Medical Student Interest in Family Medicine Continues to Grow

FOR IMMEDIATE RELEASE   
Friday, March 21, 2014

Contact:
Leslie Champlin
Senior Public Relations Strategist
American Academy of Family Physicians
(800) 274-2237 Ext. 5224
lchampli@aafp.org

LEAWOOD, Kan. — Interest in family medicine continued its upward trend for the fifth consecutive year, according to the 2014 National Residency Matching Program results released today. This year, 1,416 U.S. medical school graduates matched to family medicine residency training, up 333 since 2009 and an increase of 42 over last year.

Known as the Match, the NRMP aligns graduating medical students with residency training programs in specialties the students want to pursue. The total number of students choosing family medicine — which includes U.S. medical school graduates and international medical graduates — was 3,000 compared to 2,329 in 2009 and an increase from 2,938 in 2013.

“We’re pleased that this trend is continuing, but it needs to accelerate. As each new first-year class of family medicine residents grows, so does our ability to meet the need for high quality primary medical care,” said Reid Blackwelder, MD, president of the American Academy of Family Physicians. “The AAFP’s most recent analysis of the primary care workforce shows if we add 65 family medicine residency positions annually through 2025, we will be producing 4,475 family physicians each year. At that rate, we will be able to meet demand for family physicians.”

Blackwelder attributed the trend in interest in family medicine to the impact of the Affordable Care Act, which is increasing the importance of primary care medicine in an evolving health care system.

“The health care system is changing from a reactionary one that throws expensive treatments and procedures at possibly preventable diseases,” Blackwelder said. “The future health care system must work to prevent illness and — if a condition does develop — to provide comprehensive and coordinated care that prevents avoidable complications. That kind of change relies on the expertise of family physicians and other primary care physicians, and medical students see their growing importance in health care.”

The Affordable Care Act supports that evolution through several provisions, including Medicare incentive payment for primary care services provided by a primary care physician and bringing Medicaid payment for primary care up to Medicare levels. It also supports Teaching Health Centers, which train primary care physicians in community-based programs, often in underserved communities.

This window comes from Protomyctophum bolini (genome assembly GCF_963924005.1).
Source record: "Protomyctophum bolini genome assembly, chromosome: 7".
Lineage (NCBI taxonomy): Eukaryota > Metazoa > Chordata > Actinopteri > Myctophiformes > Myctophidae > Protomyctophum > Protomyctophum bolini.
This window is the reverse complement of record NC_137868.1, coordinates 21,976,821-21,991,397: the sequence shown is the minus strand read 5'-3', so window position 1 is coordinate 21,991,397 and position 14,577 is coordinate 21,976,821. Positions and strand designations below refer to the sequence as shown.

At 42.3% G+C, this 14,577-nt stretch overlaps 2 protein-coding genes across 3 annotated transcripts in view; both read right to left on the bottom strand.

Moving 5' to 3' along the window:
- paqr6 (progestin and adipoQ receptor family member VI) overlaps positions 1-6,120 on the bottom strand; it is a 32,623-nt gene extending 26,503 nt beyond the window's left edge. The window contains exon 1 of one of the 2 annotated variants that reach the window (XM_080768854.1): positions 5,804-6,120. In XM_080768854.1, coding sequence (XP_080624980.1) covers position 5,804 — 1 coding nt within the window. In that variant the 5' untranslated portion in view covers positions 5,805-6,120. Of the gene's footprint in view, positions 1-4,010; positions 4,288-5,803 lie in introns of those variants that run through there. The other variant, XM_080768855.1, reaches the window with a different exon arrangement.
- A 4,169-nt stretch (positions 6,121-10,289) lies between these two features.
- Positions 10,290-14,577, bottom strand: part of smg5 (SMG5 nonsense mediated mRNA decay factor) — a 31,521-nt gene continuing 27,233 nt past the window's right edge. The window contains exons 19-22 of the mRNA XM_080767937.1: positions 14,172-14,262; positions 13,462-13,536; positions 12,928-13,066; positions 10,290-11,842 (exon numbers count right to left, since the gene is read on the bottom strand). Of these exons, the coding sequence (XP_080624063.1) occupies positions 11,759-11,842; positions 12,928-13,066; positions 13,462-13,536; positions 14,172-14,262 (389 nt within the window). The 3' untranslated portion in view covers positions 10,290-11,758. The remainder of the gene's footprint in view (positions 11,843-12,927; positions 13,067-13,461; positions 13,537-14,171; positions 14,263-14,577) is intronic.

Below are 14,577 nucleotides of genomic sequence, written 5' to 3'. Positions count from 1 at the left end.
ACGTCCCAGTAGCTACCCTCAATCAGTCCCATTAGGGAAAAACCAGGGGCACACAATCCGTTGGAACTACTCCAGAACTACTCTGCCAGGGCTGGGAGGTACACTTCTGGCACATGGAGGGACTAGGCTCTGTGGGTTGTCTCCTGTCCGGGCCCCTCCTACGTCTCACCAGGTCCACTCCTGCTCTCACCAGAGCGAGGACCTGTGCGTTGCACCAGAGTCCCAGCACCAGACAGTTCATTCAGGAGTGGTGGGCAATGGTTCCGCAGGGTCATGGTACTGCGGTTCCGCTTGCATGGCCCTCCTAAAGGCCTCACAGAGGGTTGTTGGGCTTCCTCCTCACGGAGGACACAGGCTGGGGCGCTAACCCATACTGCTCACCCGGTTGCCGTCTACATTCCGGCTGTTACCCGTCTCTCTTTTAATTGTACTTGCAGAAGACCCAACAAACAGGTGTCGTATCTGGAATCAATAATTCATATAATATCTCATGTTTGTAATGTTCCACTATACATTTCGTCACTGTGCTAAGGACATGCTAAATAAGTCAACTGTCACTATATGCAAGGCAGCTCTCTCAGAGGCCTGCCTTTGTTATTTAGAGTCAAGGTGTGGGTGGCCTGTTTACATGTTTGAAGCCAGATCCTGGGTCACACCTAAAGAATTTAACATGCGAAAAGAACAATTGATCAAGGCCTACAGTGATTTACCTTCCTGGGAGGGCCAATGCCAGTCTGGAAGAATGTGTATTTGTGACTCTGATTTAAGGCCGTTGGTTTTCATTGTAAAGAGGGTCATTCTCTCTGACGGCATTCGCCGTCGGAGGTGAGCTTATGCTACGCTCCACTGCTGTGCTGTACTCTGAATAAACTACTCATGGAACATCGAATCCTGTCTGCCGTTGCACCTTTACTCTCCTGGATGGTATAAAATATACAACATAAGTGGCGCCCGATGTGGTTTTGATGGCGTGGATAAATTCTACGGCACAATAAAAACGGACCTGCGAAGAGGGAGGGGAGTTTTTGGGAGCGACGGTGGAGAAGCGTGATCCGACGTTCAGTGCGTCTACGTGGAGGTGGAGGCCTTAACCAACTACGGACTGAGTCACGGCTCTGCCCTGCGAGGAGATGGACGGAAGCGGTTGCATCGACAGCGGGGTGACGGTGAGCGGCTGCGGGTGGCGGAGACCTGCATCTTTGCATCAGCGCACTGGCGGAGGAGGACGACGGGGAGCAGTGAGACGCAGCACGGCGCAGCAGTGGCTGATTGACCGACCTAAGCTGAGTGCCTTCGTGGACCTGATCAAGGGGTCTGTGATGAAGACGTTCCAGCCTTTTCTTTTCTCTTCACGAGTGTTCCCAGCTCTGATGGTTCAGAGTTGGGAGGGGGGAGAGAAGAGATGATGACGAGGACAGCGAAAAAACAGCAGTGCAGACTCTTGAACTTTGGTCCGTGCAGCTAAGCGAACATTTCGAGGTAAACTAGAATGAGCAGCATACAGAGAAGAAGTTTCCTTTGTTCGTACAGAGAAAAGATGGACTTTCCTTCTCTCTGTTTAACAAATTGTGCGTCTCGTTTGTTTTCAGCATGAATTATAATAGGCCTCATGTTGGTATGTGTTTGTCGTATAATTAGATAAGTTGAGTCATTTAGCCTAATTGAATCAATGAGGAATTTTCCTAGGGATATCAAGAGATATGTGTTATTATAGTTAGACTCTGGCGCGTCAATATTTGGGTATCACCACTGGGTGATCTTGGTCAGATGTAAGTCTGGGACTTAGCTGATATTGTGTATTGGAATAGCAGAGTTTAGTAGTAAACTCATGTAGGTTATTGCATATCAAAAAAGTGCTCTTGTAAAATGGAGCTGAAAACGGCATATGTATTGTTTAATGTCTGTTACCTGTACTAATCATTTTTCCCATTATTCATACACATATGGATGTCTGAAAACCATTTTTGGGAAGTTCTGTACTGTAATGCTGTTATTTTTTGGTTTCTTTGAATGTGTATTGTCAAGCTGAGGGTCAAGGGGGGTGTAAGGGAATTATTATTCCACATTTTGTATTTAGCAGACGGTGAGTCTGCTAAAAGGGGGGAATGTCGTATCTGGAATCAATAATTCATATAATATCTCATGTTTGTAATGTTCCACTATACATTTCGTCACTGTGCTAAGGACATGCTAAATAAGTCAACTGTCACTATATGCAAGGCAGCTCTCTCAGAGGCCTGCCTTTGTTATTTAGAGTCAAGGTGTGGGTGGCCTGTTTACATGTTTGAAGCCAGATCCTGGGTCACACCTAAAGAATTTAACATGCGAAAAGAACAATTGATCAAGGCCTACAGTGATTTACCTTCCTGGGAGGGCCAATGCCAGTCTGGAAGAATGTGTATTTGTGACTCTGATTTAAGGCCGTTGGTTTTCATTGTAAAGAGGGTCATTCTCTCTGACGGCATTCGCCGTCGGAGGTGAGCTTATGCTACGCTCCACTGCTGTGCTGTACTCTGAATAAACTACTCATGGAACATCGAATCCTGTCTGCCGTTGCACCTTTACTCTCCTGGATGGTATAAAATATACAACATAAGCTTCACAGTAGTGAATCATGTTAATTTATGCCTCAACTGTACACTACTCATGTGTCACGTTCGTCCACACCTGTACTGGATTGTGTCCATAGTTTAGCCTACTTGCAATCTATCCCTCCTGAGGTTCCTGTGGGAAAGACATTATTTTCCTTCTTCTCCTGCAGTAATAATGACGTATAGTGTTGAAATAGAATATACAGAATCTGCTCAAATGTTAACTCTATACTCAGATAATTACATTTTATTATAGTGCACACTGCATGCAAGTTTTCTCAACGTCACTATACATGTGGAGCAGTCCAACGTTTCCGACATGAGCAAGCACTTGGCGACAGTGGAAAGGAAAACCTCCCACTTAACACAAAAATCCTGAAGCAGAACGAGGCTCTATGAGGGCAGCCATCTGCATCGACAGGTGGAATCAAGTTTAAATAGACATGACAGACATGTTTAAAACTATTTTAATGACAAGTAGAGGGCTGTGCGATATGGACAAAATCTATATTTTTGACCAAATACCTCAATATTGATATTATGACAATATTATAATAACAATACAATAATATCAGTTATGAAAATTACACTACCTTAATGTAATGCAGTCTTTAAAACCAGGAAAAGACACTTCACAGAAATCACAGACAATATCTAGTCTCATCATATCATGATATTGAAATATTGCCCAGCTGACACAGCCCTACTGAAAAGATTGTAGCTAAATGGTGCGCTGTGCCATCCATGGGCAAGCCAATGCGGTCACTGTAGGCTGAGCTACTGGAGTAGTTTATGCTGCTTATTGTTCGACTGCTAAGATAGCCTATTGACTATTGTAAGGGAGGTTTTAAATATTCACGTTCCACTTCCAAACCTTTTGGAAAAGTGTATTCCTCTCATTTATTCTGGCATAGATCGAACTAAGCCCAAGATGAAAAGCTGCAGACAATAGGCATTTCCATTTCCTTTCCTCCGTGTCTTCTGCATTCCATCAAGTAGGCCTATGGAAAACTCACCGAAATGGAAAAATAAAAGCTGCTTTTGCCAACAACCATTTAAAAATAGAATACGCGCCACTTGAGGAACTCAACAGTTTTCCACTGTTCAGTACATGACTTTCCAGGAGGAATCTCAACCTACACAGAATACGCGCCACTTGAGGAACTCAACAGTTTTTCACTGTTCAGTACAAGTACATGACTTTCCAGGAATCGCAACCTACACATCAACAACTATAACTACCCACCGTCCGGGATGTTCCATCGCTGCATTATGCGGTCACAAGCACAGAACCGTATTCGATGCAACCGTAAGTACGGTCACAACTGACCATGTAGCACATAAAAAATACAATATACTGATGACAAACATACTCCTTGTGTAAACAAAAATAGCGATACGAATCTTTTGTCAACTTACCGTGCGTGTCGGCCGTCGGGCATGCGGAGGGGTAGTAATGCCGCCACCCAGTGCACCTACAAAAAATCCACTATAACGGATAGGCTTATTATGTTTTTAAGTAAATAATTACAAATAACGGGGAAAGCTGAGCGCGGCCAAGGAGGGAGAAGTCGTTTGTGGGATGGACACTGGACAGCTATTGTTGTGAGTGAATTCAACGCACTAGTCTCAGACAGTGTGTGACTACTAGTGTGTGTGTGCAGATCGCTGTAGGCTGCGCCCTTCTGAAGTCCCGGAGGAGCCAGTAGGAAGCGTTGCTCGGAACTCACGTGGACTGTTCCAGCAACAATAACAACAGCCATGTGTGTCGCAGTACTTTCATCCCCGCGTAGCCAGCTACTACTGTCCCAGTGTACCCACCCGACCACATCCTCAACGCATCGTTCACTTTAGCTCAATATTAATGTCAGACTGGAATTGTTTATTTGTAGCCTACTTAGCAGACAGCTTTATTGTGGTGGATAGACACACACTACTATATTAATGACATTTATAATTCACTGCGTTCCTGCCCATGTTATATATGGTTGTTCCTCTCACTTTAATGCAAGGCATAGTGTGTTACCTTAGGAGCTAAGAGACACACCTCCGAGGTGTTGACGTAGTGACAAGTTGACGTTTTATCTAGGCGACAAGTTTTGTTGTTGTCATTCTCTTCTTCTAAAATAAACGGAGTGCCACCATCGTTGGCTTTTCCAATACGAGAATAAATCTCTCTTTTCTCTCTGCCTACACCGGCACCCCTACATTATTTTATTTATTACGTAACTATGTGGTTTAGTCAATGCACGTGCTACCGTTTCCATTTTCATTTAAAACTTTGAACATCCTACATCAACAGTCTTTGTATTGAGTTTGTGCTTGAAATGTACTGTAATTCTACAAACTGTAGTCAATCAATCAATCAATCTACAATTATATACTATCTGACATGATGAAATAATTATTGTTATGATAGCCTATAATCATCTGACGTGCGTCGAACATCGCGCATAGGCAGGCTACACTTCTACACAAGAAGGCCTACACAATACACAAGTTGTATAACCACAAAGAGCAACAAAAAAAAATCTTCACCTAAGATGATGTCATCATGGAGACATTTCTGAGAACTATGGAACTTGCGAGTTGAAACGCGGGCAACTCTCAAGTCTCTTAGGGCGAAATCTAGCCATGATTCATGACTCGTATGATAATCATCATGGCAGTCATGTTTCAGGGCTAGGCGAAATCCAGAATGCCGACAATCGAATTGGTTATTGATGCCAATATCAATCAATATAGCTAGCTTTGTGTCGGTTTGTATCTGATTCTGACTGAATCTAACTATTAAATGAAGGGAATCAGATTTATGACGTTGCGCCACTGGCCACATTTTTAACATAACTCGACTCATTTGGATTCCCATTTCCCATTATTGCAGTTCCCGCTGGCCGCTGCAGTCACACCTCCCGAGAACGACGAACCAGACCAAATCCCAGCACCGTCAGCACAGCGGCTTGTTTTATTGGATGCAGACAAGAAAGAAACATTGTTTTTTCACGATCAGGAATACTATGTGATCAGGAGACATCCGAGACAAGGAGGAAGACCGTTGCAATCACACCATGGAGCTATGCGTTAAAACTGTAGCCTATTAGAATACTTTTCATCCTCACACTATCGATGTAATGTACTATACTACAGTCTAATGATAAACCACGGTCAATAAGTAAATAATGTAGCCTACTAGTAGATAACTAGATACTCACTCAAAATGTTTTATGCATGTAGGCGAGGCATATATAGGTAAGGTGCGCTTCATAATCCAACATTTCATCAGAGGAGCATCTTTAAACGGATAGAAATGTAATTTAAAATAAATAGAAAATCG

“Many of the ACA provisions align well with policies the AAFP advocates, and they’re working,” Blackwelder said. He pointed to the AAFP’s Four Pillars for Primary Care Workforce Development(www.annfammed.org) and noted many of that document’s tenets are embodied in the ACA as well.

“The continued growth of medical student interest in family medicine shows that the ACA support of primary care, like the policies we advocate, will build the primary care physician workforce and meet the demand for care,” Blackwelder said. “However, our work is not done as we need even more of an increase each year in order to meet the workforce needs of our country, and provide the care our patients deserve. We must have increased efforts of our legislators to incentivize primary care as one critical step to attracting more medical students into family medicine so that with next year’s match we can celebrate further steps in the right direction.”

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Founded in 1947, the AAFP represents 115,900 physicians and medical students nationwide. It is the only medical society devoted solely to primary care.

Approximately one in four of all office visits are made to family physicians. That is nearly 214 million office visits each year — nearly 74 million more than the next largest medical specialty. Today, family physicians provide more care for America’s underserved and rural populations than any other medical specialty. Family medicine’s cornerstone is an ongoing, personal patient-physician relationship focused on integrated care.


To learn more about the specialty of family medicine, the AAFP's positions on issues and clinical care, and for downloadable multi-media highlighting family medicine, visit www.aafp.org/media. For information about health care, health conditions and wellness, please visit the AAFP’s award-winning consumer website, www.FamilyDoctor.org(www.familydoctor.org).